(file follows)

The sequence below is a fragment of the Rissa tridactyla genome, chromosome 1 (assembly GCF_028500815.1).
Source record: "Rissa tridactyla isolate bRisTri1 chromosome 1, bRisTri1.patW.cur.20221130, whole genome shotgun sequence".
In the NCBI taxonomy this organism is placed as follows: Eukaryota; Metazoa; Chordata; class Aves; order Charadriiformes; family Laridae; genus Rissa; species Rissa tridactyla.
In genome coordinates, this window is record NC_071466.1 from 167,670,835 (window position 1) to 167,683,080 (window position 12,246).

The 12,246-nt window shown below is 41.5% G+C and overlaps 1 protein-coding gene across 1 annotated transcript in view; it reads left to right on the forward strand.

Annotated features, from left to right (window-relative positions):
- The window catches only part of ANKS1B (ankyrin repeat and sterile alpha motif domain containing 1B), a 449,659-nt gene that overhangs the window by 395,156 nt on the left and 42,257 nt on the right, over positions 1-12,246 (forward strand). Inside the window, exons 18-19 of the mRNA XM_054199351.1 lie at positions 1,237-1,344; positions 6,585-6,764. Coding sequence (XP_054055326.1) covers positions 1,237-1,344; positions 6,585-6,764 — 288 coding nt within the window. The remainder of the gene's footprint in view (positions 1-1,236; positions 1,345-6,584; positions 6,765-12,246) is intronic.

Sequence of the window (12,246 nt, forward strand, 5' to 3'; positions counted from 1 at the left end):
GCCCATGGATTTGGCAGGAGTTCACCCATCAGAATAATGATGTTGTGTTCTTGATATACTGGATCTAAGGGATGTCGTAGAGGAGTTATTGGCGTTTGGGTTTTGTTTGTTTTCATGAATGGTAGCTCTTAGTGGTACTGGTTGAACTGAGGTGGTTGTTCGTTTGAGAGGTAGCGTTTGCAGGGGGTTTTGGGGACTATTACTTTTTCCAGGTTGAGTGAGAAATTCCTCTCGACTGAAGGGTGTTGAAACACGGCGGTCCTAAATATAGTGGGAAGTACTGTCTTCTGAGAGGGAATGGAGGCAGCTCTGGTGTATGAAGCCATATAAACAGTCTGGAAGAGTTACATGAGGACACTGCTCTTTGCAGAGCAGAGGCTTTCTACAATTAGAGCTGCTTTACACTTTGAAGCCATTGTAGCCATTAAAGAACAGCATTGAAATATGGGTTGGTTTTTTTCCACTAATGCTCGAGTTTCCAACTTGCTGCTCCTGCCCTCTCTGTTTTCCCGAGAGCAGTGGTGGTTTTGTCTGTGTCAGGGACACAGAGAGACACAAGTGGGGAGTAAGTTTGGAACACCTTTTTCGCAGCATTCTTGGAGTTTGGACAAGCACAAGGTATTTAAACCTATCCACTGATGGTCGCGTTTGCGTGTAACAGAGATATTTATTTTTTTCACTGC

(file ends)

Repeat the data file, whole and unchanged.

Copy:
The sequence below is a fragment of the Rissa tridactyla genome, chromosome 1 (assembly GCF_028500815.1).
Source record: "Rissa tridactyla isolate bRisTri1 chromosome 1, bRisTri1.patW.cur.20221130, whole genome shotgun sequence".
In the NCBI taxonomy this organism is placed as follows: Eukaryota; Metazoa; Chordata; class Aves; order Charadriiformes; family Laridae; genus Rissa; species Rissa tridactyla.
In genome coordinates, this window is record NC_071466.1 from 167,670,835 (window position 1) to 167,683,080 (window position 12,246).

The 12,246-nt window shown below is 41.5% G+C and overlaps 1 protein-coding gene across 1 annotated transcript in view; it reads left to right on the forward strand.

Annotated features, from left to right (window-relative positions):
- The window catches only part of ANKS1B (ankyrin repeat and sterile alpha motif domain containing 1B), a 449,659-nt gene that overhangs the window by 395,156 nt on the left and 42,257 nt on the right, over positions 1-12,246 (forward strand). Inside the window, exons 18-19 of the mRNA XM_054199351.1 lie at positions 1,237-1,344; positions 6,585-6,764. Coding sequence (XP_054055326.1) covers positions 1,237-1,344; positions 6,585-6,764 — 288 coding nt within the window. The remainder of the gene's footprint in view (positions 1-1,236; positions 1,345-6,584; positions 6,765-12,246) is intronic.

Sequence of the window (12,246 nt, forward strand, 5' to 3'; positions counted from 1 at the left end):
GCCCATGGATTTGGCAGGAGTTCACCCATCAGAATAATGATGTTGTGTTCTTGATATACTGGATCTAAGGGATGTCGTAGAGGAGTTATTGGCGTTTGGGTTTTGTTTGTTTTCATGAATGGTAGCTCTTAGTGGTACTGGTTGAACTGAGGTGGTTGTTCGTTTGAGAGGTAGCGTTTGCAGGGGGTTTTGGGGACTATTACTTTTTCCAGGTTGAGTGAGAAATTCCTCTCGACTGAAGGGTGTTGAAACACGGCGGTCCTAAATATAGTGGGAAGTACTGTCTTCTGAGAGGGAATGGAGGCAGCTCTGGTGTATGAAGCCATATAAACAGTCTGGAAGAGTTACATGAGGACACTGCTCTTTGCAGAGCAGAGGCTTTCTACAATTAGAGCTGCTTTACACTTTGAAGCCATTGTAGCCATTAAAGAACAGCATTGAAATATGGGTTGGTTTTTTTCCACTAATGCTCGAGTTTCCAACTTGCTGCTCCTGCCCTCTCTGTTTTCCCGAGAGCAGTGGTGGTTTTGTCTGTGTCAGGGACACAGAGAGACACAAGTGGGGAGTAAGTTTGGAACACCTTTTTCGCAGCATTCTTGGAGTTTGGACAAGCACAAGGTATTTAAACCTATCCACTGATGGTCGCGTTTGCGTGTAACAGAGATATTTATTTTTTTCACTGC